Episode 693: Thomas Licker - Responding to Fentanyl, Crime, Trauma & Other Biorecovery Situations

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Episode 693: Thomas Licker - Responding to Fentanyl, Crime, Trauma & Other Biorecovery Situations

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Show Resources: Show Discussion:

12:04:53 From cliff zlotnik : trivia: ID where in North America were biological weapons were first use in warfare?
12:10:25 From Robert Spielvogel : I understand China is supplying Fentanyl precursors to Mexico.
12:35:23 From Lorne McIntyre : Can you provide some insight on how the illicit drug debris is disposed? Is this considered regulated waste?
12:40:11 From Remmie Arnold : As a home inspector, I sometimes get realtor/investors booking us into unknown circumstance homes. what do I look for in terms of hidden drug contamination and can I do simple spot sampling to determine a full blown assessment?
12:48:15 From Lorne McIntyre : Regarding trauma industry…knowing the dangers of this work. Why have more states not followed Georgia in requiring licensing for contractors ? Thanks
12:50:15 From paul.yelle : Thanks for all the great info today!
12:51:13 From Ralph Froehlich : Why only be concerned with “sketchy areas” or homes with drug paraphernalia? Fentanyl may be present in “good areas” or in homes without visible drug paraphernalia.
12:51:50 From lee aenter : Do your workers have narcan on their trucks
12:54:20 From Ralph Froehlich : How do you minimize psychosocial stress for your cleanup crew members?
13:07:33 From Barry Costa : Thank you guys! Great job
13:07:36 From Lorne McIntyre : Great show everyone.
13:08:44 From Ralph Froehlich : Sorry to hear that Hal Levine has passed!
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Re: Episode 693: Thomas Licker - Responding to Fentanyl, Crime, Trauma & Other Biorecovery Situations

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Thanks to Tom Licker for a fascinating interview. If you ever wondered who cleans up after mass killings, suicided, overdoses, biological weapons, crime scenes and more Tom tells us. Great response and questions from our audience. I think the most important thing he showed us was the Recovery Risk Assessment checklist. You can find it on the ABRA website here:
https://cdn.ymaws.com/www.americanbiore ... ssment.pdf
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CliffZ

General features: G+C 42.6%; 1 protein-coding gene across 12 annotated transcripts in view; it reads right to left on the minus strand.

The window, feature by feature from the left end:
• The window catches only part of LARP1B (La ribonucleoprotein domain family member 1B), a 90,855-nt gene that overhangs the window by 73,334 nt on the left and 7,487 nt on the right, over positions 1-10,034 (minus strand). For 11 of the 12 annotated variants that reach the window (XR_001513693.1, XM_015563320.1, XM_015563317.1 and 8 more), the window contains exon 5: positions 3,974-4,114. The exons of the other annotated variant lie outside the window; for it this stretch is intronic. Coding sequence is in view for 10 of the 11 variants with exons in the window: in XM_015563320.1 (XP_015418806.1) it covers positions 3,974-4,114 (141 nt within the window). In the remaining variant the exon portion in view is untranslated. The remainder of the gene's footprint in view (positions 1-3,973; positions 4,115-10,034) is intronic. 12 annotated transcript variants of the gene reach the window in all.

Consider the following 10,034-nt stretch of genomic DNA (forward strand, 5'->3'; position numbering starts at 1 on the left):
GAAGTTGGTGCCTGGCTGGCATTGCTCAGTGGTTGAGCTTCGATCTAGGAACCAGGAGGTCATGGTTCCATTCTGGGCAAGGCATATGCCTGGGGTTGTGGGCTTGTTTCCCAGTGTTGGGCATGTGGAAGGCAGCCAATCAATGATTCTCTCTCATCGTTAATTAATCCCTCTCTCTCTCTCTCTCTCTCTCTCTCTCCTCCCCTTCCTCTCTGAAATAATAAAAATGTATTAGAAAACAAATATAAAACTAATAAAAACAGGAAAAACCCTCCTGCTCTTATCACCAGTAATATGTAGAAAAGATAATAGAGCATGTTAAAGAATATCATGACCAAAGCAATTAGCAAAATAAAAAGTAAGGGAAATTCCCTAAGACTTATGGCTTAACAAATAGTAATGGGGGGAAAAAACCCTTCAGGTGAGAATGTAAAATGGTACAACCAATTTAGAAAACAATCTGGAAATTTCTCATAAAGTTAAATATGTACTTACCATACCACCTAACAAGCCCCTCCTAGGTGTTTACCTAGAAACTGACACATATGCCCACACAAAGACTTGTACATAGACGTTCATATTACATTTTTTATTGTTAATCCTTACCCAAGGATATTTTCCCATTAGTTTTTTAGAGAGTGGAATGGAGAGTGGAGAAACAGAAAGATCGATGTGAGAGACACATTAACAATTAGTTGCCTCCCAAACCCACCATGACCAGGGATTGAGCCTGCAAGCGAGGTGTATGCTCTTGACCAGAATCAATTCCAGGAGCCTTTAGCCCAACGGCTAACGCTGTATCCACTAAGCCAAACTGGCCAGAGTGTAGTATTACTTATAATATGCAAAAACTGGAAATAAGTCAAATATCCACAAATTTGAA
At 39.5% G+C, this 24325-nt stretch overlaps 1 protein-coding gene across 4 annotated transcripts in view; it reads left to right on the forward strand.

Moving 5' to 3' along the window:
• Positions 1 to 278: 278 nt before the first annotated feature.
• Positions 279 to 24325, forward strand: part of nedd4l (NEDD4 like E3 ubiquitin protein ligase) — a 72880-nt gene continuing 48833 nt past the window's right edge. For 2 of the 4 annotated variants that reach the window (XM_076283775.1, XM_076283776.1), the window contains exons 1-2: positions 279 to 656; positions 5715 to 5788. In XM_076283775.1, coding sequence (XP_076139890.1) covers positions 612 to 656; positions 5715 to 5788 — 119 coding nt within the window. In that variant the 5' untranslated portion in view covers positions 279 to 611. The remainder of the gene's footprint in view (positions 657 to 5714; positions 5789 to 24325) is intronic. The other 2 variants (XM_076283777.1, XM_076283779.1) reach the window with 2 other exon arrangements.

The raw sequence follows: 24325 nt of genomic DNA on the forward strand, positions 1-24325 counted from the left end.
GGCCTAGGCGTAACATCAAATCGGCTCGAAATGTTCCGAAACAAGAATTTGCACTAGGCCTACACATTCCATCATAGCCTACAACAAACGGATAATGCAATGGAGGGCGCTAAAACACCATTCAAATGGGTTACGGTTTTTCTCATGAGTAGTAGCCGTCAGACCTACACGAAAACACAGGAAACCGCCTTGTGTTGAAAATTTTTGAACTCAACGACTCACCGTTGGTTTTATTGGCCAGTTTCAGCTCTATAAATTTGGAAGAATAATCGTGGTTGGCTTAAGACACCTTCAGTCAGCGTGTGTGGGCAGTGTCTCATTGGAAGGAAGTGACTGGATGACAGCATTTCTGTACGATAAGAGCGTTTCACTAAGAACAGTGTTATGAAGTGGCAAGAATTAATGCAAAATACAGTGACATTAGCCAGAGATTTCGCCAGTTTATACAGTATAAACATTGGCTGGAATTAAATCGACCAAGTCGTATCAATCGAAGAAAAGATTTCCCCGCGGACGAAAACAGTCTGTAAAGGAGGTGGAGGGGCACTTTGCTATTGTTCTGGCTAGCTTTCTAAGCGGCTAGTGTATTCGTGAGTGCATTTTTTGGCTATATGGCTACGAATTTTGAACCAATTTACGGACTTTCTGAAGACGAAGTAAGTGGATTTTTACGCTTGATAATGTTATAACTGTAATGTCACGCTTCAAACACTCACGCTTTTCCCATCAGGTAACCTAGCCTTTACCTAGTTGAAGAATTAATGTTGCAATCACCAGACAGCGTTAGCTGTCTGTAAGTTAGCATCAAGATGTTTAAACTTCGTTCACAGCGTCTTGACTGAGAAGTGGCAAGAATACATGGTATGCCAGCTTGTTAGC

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Re: Episode 693: Thomas Licker - Responding to Fentanyl, Crime, Trauma & Other Biorecovery Situations

Post by CliffZ »

IAQ RADIO

Show Number: 693

Thomas Licker, CEICR, CBRM

Sr. VP First Onsite & Board President ABRA
Responding to Fentanyl, Crime, Trauma & Other Biorecovery Situations

Good Day and welcome to the IAQ Radio+ episode 693 AFTERTHOUGHTs

Nuggets mined from today’s episode:

Tell us about your current position and team at First Onsite? FirstOnsite understands the nature and special requirements of highly regulated business sectors such as: HAZMAT, healthcare, pharmaceutical manufacturing, asbestos abatement, HVAC cleaning etc. FirstOnsite is committed to providing a high and consistent level of service & expertise in the regulated business sectors in which we work. Tom is responsible for developing and delivering education on special regulatory matters to our production employees and sales staff and overseeing the delivery of these services to our clients.

What is ABRA? The American Bio Recovery Association (ABRA) is the only third party non-profit organization dedicated to the education and certification of technicians and companies in the Bio Recovery Industry. https://www.americanbiorecovery.org

What is Bio Recovery? Bio Recovery is the act of assessing risk, mitigating threats and remediating conditions resulting from the release of biological hazards. This may include crime and trauma mitigation (bloodborne and body fluids), suicide cleanup, outbreak response, zoonotic diseases, foodborne diseases, public health threats, illicit drugs and clandestine drug labs.
Do you need a license to perform biorecovery? Crime scene cleanup is licensed in Georgia and California

What are Biological Hazards? Also known as biohazards, refer to biological substances that pose a threat to the health of living organisms, primarily that of humans. This can include medical waste or samples of a microorganism, virus or toxin (from a biological source) that can affect human health. It can also include substances harmful to other animals.

What type of products do you and other biorecovery firms work on?
• Unattended Death (Decomposition)
• Mass-Casualties (Shootings)
• Transportation Accidents (Train, Auto, Bus, and Airlines)
• Outbreak Response (Ebola Crisis)
• Bio-Terrorism (911 Anthrax Attacks)
• Acts of Violence and Terrorism (Murder and Suicide)
• Healthcare Facilities (Hospitals)
• Pharmaceutical Plants (Clean-room) & Clandestine Drug Lab decontamination.
• Food Production Facilities
• Laboratories (Biosafety) (Compounding)

How long does is take for decomposition odors to be noticeable? Depending on temperature and other conditions, as little as 24-48 hours. Hoarders are known to become desensitized to decomposition odors.

What is your biggest fear? Fentanyl. Fentanyl is cheap to make and Mexican drug cartels use it to afford an extra level of high to users. Fentanyl is 100X stronger tan morphine. Carfentanil, a large animal tranquilizer, is even stronger and is showing up in the field.